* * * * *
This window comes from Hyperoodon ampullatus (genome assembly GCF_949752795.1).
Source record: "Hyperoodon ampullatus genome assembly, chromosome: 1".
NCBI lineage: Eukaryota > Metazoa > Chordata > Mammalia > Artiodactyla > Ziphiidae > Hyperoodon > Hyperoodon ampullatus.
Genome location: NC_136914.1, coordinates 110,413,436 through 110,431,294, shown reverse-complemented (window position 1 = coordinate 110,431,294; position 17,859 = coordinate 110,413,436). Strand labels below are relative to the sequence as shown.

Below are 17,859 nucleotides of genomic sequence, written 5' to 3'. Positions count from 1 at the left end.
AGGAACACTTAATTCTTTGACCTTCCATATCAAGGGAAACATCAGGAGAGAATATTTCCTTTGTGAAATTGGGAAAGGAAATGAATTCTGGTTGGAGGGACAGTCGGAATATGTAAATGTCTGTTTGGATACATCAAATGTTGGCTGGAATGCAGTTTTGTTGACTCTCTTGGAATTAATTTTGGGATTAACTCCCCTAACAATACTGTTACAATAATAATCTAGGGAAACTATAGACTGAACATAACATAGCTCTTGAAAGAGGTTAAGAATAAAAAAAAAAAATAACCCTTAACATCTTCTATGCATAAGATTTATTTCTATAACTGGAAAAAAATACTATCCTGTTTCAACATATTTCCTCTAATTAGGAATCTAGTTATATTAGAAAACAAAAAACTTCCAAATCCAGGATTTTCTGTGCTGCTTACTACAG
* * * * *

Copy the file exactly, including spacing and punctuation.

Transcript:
This window comes from Hyperoodon ampullatus (genome assembly GCF_949752795.1).
Source record: "Hyperoodon ampullatus genome assembly, chromosome: 1".
NCBI lineage: Eukaryota > Metazoa > Chordata > Mammalia > Artiodactyla > Ziphiidae > Hyperoodon > Hyperoodon ampullatus.
Genome location: NC_136914.1, coordinates 110,413,436 through 110,431,294, shown reverse-complemented (window position 1 = coordinate 110,431,294; position 17,859 = coordinate 110,413,436). Strand labels below are relative to the sequence as shown.

Below are 17,859 nucleotides of genomic sequence, written 5' to 3'. Positions count from 1 at the left end.
AGGAACACTTAATTCTTTGACCTTCCATATCAAGGGAAACATCAGGAGAGAATATTTCCTTTGTGAAATTGGGAAAGGAAATGAATTCTGGTTGGAGGGACAGTCGGAATATGTAAATGTCTGTTTGGATACATCAAATGTTGGCTGGAATGCAGTTTTGTTGACTCTCTTGGAATTAATTTTGGGATTAACTCCCCTAACAATACTGTTACAATAATAATCTAGGGAAACTATAGACTGAACATAACATAGCTCTTGAAAGAGGTTAAGAATAAAAAAAAAAAATAACCCTTAACATCTTCTATGCATAAGATTTATTTCTATAACTGGAAAAAAATACTATCCTGTTTCAACATATTTCCTCTAATTAGGAATCTAGTTATATTAGAAAACAAAAAACTTCCAAATCCAGGATTTTCTGTGCTGCTTACTACAG